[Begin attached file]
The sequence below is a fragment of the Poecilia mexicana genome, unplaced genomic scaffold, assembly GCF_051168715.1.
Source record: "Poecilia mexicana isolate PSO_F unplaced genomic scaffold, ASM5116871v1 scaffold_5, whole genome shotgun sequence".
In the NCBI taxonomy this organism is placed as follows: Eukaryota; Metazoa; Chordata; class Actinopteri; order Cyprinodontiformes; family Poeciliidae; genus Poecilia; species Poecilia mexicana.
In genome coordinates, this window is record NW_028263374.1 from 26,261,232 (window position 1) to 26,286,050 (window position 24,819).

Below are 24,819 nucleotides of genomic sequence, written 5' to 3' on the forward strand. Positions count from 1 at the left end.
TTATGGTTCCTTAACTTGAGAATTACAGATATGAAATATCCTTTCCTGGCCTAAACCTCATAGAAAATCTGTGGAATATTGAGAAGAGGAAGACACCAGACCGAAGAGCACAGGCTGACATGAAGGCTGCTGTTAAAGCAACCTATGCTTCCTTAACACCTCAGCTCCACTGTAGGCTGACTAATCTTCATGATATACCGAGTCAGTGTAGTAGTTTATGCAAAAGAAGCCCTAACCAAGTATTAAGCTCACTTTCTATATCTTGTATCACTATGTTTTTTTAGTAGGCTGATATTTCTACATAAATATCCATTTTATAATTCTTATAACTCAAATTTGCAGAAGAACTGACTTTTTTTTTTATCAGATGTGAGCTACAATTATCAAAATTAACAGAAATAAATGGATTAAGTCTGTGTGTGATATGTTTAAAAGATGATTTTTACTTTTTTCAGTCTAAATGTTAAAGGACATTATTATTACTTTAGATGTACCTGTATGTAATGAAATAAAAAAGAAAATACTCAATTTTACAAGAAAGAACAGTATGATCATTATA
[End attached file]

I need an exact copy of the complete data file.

The sequence below is a fragment of the Poecilia mexicana genome, unplaced genomic scaffold, assembly GCF_051168715.1.
Source record: "Poecilia mexicana isolate PSO_F unplaced genomic scaffold, ASM5116871v1 scaffold_5, whole genome shotgun sequence".
In the NCBI taxonomy this organism is placed as follows: Eukaryota; Metazoa; Chordata; class Actinopteri; order Cyprinodontiformes; family Poeciliidae; genus Poecilia; species Poecilia mexicana.
In genome coordinates, this window is record NW_028263374.1 from 26,261,232 (window position 1) to 26,286,050 (window position 24,819).

Below are 24,819 nucleotides of genomic sequence, written 5' to 3' on the forward strand. Positions count from 1 at the left end.
TTATGGTTCCTTAACTTGAGAATTACAGATATGAAATATCCTTTCCTGGCCTAAACCTCATAGAAAATCTGTGGAATATTGAGAAGAGGAAGACACCAGACCGAAGAGCACAGGCTGACATGAAGGCTGCTGTTAAAGCAACCTATGCTTCCTTAACACCTCAGCTCCACTGTAGGCTGACTAATCTTCATGATATACCGAGTCAGTGTAGTAGTTTATGCAAAAGAAGCCCTAACCAAGTATTAAGCTCACTTTCTATATCTTGTATCACTATGTTTTTTTAGTAGGCTGATATTTCTACATAAATATCCATTTTATAATTCTTATAACTCAAATTTGCAGAAGAACTGACTTTTTTTTTTATCAGATGTGAGCTACAATTATCAAAATTAACAGAAATAAATGGATTAAGTCTGTGTGTGATATGTTTAAAAGATGATTTTTACTTTTTTCAGTCTAAATGTTAAAGGACATTATTATTACTTTAGATGTACCTGTATGTAATGAAATAAAAAAGAAAATACTCAATTTTACAAGAAAGAACAGTATGATCATTATA